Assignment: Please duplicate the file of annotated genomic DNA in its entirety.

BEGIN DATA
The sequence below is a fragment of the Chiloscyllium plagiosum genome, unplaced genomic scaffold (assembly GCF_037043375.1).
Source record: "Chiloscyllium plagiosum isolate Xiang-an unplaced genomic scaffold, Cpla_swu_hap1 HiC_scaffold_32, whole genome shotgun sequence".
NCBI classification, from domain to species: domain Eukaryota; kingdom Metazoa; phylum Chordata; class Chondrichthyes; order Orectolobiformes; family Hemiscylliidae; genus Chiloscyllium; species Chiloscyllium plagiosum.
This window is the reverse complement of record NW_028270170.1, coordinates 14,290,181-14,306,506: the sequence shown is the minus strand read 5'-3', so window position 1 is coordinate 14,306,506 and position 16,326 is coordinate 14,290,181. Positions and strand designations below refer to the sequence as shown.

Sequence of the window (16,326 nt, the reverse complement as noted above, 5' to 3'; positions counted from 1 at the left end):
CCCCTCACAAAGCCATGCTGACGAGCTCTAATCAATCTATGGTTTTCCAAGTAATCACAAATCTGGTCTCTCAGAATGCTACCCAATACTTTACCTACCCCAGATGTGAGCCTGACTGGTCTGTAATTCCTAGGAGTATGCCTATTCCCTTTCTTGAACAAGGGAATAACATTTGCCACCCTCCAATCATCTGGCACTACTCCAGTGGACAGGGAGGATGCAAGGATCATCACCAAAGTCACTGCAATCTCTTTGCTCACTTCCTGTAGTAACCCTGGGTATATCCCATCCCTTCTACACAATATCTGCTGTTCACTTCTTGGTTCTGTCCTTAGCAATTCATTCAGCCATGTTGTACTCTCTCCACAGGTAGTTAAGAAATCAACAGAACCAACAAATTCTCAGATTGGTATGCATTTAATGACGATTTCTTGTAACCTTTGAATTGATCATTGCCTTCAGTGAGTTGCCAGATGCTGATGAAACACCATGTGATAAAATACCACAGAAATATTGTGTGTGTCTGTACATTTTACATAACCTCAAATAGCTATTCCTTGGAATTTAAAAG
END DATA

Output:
The sequence below is a fragment of the Chiloscyllium plagiosum genome, unplaced genomic scaffold (assembly GCF_037043375.1).
Source record: "Chiloscyllium plagiosum isolate Xiang-an unplaced genomic scaffold, Cpla_swu_hap1 HiC_scaffold_32, whole genome shotgun sequence".
NCBI classification, from domain to species: domain Eukaryota; kingdom Metazoa; phylum Chordata; class Chondrichthyes; order Orectolobiformes; family Hemiscylliidae; genus Chiloscyllium; species Chiloscyllium plagiosum.
This window is the reverse complement of record NW_028270170.1, coordinates 14,290,181-14,306,506: the sequence shown is the minus strand read 5'-3', so window position 1 is coordinate 14,306,506 and position 16,326 is coordinate 14,290,181. Positions and strand designations below refer to the sequence as shown.

Sequence of the window (16,326 nt, the reverse complement as noted above, 5' to 3'; positions counted from 1 at the left end):
CCCCTCACAAAGCCATGCTGACGAGCTCTAATCAATCTATGGTTTTCCAAGTAATCACAAATCTGGTCTCTCAGAATGCTACCCAATACTTTACCTACCCCAGATGTGAGCCTGACTGGTCTGTAATTCCTAGGAGTATGCCTATTCCCTTTCTTGAACAAGGGAATAACATTTGCCACCCTCCAATCATCTGGCACTACTCCAGTGGACAGGGAGGATGCAAGGATCATCACCAAAGTCACTGCAATCTCTTTGCTCACTTCCTGTAGTAACCCTGGGTATATCCCATCCCTTCTACACAATATCTGCTGTTCACTTCTTGGTTCTGTCCTTAGCAATTCATTCAGCCATGTTGTACTCTCTCCACAGGTAGTTAAGAAATCAACAGAACCAACAAATTCTCAGATTGGTATGCATTTAATGACGATTTCTTGTAACCTTTGAATTGATCATTGCCTTCAGTGAGTTGCCAGATGCTGATGAAACACCATGTGATAAAATACCACAGAAATATTGTGTGTGTCTGTACATTTTACATAACCTCAAATAGCTATTCCTTGGAATTTAAAAG